We have been given a very great gift by our Lord, Church! We have this most blessed assurance of the presence of our Lord in His very body, blood, soul and divinity in the Blessed Sacrament! Oh Church, what a gift of His grace!
Behold the Lamb of God who taketh away the sins of the world! Blessed are those who are called to the marriage supper of the Lamb!
When I first began to wander into the historic Church, one of the things I had to get used to was a lectionary. For my self sufficient, individualistic Protestant mindset, I was sure I didn’t need anyone to tell me what I should be reading from the Bible and when. But then I began to pay attention to the readings and I saw something amazing.
I began to see the Bible as a whole. Now yes, I had known that for awhile but we get lost sometimes I think in our “Bible reading plan.” We forget that the Old Testament and the New Testament are two sides to the same coin. I believe it was St. Augustine who said,
“The Old Testament is the New Testament concealed, the New Testament is the Old Testament revealed.”
If we view this from a Christological standpoint (as we should when we come to ALL of Holy Scripture), then one could say that, in the OT we see Christ concealed or foreshadowed and in the NT we see Christ revealed.
I find such great richness in reading Holy Scripture this way, seeing it all as one organic whole.
Today’s readings for Mass illustrated this perfectly. The Old Testament lesson (reading) is from 1 Kings 19:9-13. I want us to consider verses 9 through the end of the chapter. You can go and read that now before proceeding. Elijah has just hiked for 40 days and nights to Mount Horeb, the mountain of God.
The place is super important in the Bible. This is the mountain where the law was given to the people of God who had just left slavery in Egypt. This is the mountain where God had revealed Himself to both Moses and the people of Israel. This is where Elijah has come. And why has he come?
He came to complain.
Look at the text. God asks Elijah what he’s doing there. Elijah replies by complaining. He basically says, “Look, I’ve been faithful. I’ve done what you asked me to do. But everyone else has abandoned you, no one worships you anymore. I’m the only one left and they want to kill me.”
And what does God say? He says, “Go out and stand on the mountain.” So Elijah does. The Scripture tells that a strong wind tore the mountain, breaking rocks before the Lord. An earthquake shook the mountain and fire scorched everything in sight. But the Lord was not in the wind or the quake or the fire. Then Elijah hears a whisper, a still small voice and he recognizes that Voice. He wraps his face in his cloak and goes out to hear what God will say.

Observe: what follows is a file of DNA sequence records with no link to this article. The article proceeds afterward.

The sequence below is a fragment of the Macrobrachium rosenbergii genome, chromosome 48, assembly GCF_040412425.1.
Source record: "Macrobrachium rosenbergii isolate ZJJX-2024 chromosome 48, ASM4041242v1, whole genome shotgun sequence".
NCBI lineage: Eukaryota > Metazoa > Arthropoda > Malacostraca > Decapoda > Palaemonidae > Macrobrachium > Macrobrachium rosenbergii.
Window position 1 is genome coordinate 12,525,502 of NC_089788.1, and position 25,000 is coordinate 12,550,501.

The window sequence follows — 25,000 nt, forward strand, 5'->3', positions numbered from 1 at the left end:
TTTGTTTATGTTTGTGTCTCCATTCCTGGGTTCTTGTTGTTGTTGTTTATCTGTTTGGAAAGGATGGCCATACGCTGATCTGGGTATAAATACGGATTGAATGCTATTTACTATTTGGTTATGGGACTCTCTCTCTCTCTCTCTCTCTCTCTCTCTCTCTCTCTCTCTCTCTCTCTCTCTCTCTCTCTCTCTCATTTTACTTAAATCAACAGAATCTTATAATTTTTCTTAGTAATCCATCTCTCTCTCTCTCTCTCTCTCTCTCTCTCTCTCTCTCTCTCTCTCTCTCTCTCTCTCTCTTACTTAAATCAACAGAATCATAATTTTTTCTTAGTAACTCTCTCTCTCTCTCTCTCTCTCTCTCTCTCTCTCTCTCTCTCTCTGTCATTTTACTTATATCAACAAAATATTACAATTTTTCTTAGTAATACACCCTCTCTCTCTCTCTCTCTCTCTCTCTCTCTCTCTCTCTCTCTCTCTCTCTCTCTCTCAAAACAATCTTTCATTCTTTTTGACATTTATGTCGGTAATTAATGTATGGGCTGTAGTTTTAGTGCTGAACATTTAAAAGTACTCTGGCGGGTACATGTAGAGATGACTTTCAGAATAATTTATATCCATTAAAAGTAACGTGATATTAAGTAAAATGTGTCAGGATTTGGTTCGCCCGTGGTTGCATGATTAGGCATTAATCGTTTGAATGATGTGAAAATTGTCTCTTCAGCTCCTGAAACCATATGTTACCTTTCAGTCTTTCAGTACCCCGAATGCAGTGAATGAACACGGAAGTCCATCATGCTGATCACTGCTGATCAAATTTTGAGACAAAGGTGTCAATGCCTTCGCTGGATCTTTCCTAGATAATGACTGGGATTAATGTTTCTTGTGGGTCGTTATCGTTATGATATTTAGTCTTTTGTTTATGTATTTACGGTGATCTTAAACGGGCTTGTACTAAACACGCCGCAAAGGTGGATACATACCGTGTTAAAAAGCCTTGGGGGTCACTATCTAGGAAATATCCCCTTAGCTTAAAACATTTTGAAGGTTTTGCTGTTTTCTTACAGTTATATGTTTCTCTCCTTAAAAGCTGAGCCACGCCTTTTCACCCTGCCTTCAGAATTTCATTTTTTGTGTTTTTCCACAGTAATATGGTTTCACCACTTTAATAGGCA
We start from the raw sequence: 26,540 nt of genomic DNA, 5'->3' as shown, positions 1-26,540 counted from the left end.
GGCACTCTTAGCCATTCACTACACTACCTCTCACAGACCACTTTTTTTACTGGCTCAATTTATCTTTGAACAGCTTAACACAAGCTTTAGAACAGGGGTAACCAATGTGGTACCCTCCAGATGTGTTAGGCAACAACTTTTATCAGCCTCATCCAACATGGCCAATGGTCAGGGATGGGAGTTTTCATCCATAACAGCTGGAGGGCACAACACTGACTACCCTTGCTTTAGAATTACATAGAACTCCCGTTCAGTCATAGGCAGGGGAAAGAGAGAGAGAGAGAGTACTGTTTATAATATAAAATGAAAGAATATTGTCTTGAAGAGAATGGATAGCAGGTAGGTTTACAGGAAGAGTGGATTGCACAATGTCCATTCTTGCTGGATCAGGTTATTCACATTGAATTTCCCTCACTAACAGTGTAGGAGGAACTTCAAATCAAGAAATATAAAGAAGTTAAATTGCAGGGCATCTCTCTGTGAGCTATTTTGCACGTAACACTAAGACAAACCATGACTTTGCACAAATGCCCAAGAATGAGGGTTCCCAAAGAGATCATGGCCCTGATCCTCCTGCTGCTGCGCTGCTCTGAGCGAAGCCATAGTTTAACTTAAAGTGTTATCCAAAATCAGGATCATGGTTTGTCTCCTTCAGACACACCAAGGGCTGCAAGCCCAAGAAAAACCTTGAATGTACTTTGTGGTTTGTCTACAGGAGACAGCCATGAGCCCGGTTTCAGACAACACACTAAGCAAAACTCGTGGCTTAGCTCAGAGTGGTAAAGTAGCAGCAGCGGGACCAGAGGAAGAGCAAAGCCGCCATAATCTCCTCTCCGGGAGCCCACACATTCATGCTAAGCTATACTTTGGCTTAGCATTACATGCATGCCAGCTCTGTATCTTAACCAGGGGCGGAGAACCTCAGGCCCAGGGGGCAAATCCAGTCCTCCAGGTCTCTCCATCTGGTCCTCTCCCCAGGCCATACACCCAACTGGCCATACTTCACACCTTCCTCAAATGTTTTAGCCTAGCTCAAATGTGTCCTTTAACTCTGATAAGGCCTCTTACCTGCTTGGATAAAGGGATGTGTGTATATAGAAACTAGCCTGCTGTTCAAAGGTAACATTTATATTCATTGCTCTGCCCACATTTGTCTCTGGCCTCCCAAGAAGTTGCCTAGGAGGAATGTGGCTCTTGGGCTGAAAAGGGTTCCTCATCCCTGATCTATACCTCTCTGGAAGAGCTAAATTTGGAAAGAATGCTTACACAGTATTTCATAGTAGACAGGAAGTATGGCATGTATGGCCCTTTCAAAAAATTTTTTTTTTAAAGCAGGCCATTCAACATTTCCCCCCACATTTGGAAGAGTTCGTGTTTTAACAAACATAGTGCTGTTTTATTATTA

Now, let’s skip to the gospel reading for the day. St. Matthew’s gospel, chapter 14, verses 22-33. Go and read that before proceeding.
Jesus was also on a mountain, but praying, not complaining. When He comes down, the boat that His disciples took is a long way from shore and a wind has come up. Sound familiar?
So Jesus saunters up the boat…on the water. And, rightly so, the disciples are terrified. But, Jesus speaks. He speaks over the wind, telling them not to be afraid and assuring them that it is He. Then something really crazy happens. Peter says, in essence, “Jesus, I want you to prove that it’s you and I’m not seeing things. If it’s you, command me to come out to you on the water.”
In my mind, when I close my eyes and put myself there, I believe Jesus whispered. I believe His voice was so soft, so quiet in the chaos of the moment, with the wind howling and waves crashing. But Peter heard Him. Peter heard the whisper and he knew that voice.
That was the voice of God-in-the-flesh. That was the voice of One who walked on water, that was the voice of the One who had healed the sick and cleansed the lepers. That was the voice that Peter would follow forever.
So Peter steps out and walks on water. But it didn’t take long for Peter to fear. It didn’t take long for what was going on around Peter to distract him, to cause his faith to waver.
Elijah had the same problem. Elijah was discouraged and afraid. Elijah was distracted by the faithlessness of the people around him and it caused his faith to waver.
But here’s where we have hope.
That voice still speaks. That still, small whisper that spoke to Eiljah still speaks. If you read the rest of the chapter, God tells Elijah that there are thousands more like him, thousands more who are faithful.
That voice still speaks. That calm, still voice still beckons Peter from the boat and tells him not to be afraid. ‘Don’t be distracted. Don’t be dismayed. Don’t be faithless.’
All of Holy Scripture, all of life is about Jesus, the Christ of God. God-in-the-flesh has come. He still speaks to us, even when our faith is weak. He still speaks amidst the chaos of our world; not in the crashing of the wind and rocks tearing up around us, nor in the fire that seems to burn our very world away, nor in the crashing waves or rushing winds of the storm. He still speaks in that still, small voice, beckoning us to follow, be faithful, step out and fear not. When we are faithless, He is faithful.
He is faithful.
He is faithful.
Amen and amen!